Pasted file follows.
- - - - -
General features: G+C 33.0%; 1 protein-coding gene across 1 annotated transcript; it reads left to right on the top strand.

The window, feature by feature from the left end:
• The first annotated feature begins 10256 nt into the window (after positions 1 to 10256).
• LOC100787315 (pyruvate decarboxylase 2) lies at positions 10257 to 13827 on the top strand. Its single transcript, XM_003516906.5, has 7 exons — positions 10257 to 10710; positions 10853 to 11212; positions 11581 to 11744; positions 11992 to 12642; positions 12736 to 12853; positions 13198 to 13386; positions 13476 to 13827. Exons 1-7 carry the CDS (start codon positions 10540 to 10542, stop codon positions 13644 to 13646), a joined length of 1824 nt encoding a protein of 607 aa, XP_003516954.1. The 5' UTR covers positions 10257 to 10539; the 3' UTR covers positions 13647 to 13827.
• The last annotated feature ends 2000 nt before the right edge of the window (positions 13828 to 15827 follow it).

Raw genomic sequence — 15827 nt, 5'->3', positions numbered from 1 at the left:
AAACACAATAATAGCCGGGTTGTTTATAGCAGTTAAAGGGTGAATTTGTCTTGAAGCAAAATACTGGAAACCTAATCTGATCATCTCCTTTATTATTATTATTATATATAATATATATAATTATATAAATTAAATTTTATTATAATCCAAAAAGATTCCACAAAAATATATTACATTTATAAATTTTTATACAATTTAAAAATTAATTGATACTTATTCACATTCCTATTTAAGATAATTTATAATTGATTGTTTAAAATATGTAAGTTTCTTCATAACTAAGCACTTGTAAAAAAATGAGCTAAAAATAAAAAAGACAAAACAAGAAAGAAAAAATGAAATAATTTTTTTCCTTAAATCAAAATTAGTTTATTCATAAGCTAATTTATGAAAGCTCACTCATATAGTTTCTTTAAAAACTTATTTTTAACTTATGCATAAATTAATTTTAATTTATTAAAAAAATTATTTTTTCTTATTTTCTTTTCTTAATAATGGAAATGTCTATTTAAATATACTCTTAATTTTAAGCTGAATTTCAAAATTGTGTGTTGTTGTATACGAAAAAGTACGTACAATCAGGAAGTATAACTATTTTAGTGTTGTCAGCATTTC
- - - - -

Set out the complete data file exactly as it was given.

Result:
General features: G+C 33.0%; 1 protein-coding gene across 1 annotated transcript; it reads left to right on the top strand.

The window, feature by feature from the left end:
• The first annotated feature begins 10256 nt into the window (after positions 1 to 10256).
• LOC100787315 (pyruvate decarboxylase 2) lies at positions 10257 to 13827 on the top strand. Its single transcript, XM_003516906.5, has 7 exons — positions 10257 to 10710; positions 10853 to 11212; positions 11581 to 11744; positions 11992 to 12642; positions 12736 to 12853; positions 13198 to 13386; positions 13476 to 13827. Exons 1-7 carry the CDS (start codon positions 10540 to 10542, stop codon positions 13644 to 13646), a joined length of 1824 nt encoding a protein of 607 aa, XP_003516954.1. The 5' UTR covers positions 10257 to 10539; the 3' UTR covers positions 13647 to 13827.
• The last annotated feature ends 2000 nt before the right edge of the window (positions 13828 to 15827 follow it).

Raw genomic sequence — 15827 nt, 5'->3', positions numbered from 1 at the left:
AAACACAATAATAGCCGGGTTGTTTATAGCAGTTAAAGGGTGAATTTGTCTTGAAGCAAAATACTGGAAACCTAATCTGATCATCTCCTTTATTATTATTATTATATATAATATATATAATTATATAAATTAAATTTTATTATAATCCAAAAAGATTCCACAAAAATATATTACATTTATAAATTTTTATACAATTTAAAAATTAATTGATACTTATTCACATTCCTATTTAAGATAATTTATAATTGATTGTTTAAAATATGTAAGTTTCTTCATAACTAAGCACTTGTAAAAAAATGAGCTAAAAATAAAAAAGACAAAACAAGAAAGAAAAAATGAAATAATTTTTTTCCTTAAATCAAAATTAGTTTATTCATAAGCTAATTTATGAAAGCTCACTCATATAGTTTCTTTAAAAACTTATTTTTAACTTATGCATAAATTAATTTTAATTTATTAAAAAAATTATTTTTTCTTATTTTCTTTTCTTAATAATGGAAATGTCTATTTAAATATACTCTTAATTTTAAGCTGAATTTCAAAATTGTGTGTTGTTGTATACGAAAAAGTACGTACAATCAGGAAGTATAACTATTTTAGTGTTGTCAGCATTTC